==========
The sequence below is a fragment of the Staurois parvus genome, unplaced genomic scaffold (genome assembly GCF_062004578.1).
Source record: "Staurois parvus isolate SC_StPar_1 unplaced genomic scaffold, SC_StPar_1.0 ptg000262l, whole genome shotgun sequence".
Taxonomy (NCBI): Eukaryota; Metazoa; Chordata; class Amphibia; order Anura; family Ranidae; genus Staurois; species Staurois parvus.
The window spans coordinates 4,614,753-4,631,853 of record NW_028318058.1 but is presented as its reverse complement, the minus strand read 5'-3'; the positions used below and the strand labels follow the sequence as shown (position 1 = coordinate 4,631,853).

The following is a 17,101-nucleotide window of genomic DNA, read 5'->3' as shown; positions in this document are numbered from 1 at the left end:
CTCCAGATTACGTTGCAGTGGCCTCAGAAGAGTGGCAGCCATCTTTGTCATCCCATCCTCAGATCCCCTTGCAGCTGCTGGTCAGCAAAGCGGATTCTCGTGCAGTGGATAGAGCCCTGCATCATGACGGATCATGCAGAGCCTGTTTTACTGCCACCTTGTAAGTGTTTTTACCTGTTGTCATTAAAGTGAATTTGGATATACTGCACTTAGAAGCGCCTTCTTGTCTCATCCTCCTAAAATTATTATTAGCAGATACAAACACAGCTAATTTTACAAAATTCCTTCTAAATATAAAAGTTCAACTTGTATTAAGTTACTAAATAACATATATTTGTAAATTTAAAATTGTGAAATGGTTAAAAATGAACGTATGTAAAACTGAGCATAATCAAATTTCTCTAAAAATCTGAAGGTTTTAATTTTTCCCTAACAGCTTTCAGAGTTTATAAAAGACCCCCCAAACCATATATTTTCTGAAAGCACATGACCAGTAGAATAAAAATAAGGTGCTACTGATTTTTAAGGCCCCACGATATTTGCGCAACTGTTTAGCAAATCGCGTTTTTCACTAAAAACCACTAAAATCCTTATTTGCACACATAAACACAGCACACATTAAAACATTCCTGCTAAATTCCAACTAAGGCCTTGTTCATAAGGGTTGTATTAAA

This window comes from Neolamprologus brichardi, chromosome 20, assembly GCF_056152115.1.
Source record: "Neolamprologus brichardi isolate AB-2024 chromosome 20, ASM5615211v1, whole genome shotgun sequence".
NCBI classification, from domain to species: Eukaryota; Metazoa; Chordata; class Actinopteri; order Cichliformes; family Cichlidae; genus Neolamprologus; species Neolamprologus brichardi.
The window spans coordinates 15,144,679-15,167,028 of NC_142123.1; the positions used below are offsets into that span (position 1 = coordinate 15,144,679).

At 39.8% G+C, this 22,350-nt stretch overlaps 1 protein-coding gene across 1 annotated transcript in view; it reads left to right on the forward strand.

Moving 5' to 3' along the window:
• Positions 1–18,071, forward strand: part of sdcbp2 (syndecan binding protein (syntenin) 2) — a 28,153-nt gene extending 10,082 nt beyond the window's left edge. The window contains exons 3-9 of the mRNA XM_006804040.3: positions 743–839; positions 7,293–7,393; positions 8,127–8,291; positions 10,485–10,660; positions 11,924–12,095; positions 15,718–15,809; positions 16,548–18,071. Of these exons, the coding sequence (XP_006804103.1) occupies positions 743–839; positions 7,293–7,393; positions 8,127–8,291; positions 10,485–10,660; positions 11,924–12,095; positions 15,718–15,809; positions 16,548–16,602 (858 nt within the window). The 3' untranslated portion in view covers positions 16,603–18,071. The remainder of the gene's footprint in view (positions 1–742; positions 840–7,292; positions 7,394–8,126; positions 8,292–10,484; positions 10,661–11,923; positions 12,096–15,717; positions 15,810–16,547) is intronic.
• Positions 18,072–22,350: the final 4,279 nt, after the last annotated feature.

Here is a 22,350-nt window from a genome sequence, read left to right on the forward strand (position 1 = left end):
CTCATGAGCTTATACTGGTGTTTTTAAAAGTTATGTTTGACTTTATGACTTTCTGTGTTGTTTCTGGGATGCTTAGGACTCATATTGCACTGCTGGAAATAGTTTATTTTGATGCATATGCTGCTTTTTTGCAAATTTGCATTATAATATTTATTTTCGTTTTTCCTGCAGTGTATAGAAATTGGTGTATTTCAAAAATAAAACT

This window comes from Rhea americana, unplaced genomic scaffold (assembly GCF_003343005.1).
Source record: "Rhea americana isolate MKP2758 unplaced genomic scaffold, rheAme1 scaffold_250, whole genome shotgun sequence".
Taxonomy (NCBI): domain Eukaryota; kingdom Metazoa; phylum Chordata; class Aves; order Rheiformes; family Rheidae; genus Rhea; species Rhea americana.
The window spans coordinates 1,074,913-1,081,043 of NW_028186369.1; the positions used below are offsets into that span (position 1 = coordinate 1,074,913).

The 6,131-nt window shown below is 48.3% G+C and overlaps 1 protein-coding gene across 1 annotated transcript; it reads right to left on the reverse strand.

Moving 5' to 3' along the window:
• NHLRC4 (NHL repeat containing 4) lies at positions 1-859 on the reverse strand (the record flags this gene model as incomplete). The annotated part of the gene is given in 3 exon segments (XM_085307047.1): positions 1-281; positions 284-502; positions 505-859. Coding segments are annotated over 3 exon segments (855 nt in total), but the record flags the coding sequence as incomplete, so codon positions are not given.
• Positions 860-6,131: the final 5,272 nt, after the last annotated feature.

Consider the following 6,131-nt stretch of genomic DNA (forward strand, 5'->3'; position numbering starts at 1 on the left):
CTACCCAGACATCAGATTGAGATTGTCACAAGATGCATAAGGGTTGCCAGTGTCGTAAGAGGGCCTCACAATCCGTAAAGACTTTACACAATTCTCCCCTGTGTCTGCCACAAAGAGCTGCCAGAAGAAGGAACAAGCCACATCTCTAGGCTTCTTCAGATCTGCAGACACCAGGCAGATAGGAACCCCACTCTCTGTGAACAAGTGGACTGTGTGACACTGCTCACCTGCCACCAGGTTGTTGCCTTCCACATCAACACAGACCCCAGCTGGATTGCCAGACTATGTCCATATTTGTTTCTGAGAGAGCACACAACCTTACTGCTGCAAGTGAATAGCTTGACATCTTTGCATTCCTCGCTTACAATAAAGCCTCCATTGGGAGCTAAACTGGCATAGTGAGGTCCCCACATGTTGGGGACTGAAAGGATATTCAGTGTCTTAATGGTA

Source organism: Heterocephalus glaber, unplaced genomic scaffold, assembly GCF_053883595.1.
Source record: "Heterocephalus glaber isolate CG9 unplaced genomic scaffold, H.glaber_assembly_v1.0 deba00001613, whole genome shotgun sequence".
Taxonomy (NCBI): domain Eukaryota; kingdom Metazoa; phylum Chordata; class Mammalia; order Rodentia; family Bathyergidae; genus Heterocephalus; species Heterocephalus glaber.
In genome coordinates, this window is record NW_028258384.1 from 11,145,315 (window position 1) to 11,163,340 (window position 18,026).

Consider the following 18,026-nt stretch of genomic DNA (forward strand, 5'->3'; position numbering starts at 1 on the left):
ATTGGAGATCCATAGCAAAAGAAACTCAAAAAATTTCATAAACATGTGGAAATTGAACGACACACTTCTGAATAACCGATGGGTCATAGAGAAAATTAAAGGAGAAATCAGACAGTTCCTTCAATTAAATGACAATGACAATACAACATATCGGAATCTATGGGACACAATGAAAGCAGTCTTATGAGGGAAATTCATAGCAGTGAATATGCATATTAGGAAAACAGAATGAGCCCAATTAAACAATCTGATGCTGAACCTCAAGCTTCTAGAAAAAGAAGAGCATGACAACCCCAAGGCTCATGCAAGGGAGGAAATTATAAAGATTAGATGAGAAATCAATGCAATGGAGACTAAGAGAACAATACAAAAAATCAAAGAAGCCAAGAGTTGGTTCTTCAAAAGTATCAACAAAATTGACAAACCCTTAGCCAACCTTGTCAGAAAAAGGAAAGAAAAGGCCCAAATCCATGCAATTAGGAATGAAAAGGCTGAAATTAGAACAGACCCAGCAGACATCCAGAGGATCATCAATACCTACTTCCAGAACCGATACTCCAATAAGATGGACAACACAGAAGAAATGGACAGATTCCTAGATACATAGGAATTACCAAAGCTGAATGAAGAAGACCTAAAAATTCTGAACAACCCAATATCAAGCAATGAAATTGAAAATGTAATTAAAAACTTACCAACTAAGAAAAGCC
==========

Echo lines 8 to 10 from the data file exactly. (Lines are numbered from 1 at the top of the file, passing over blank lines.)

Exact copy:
Source record: "Neolamprologus brichardi isolate AB-2024 chromosome 20, ASM5615211v1, whole genome shotgun sequence".
NCBI classification, from domain to species: Eukaryota; Metazoa; Chordata; class Actinopteri; order Cichliformes; family Cichlidae; genus Neolamprologus; species Neolamprologus brichardi.
The window spans coordinates 15,144,679-15,167,028 of NC_142123.1; the positions used below are offsets into that span (position 1 = coordinate 15,144,679).